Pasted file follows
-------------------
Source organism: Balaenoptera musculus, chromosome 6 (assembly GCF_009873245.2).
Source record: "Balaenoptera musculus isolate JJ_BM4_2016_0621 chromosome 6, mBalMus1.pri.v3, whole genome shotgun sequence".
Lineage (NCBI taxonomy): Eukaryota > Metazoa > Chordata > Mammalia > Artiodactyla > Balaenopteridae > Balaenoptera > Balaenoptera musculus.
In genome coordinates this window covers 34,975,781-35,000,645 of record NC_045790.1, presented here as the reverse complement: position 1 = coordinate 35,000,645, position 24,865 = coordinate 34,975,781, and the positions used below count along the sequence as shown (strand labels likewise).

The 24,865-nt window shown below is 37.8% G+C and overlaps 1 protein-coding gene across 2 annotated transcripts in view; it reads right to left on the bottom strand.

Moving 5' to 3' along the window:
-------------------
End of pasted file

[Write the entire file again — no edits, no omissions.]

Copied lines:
Source organism: Balaenoptera musculus, chromosome 6 (assembly GCF_009873245.2).
Source record: "Balaenoptera musculus isolate JJ_BM4_2016_0621 chromosome 6, mBalMus1.pri.v3, whole genome shotgun sequence".
Lineage (NCBI taxonomy): Eukaryota > Metazoa > Chordata > Mammalia > Artiodactyla > Balaenopteridae > Balaenoptera > Balaenoptera musculus.
In genome coordinates this window covers 34,975,781-35,000,645 of record NC_045790.1, presented here as the reverse complement: position 1 = coordinate 35,000,645, position 24,865 = coordinate 34,975,781, and the positions used below count along the sequence as shown (strand labels likewise).

The 24,865-nt window shown below is 37.8% G+C and overlaps 1 protein-coding gene across 2 annotated transcripts in view; it reads right to left on the bottom strand.

Moving 5' to 3' along the window: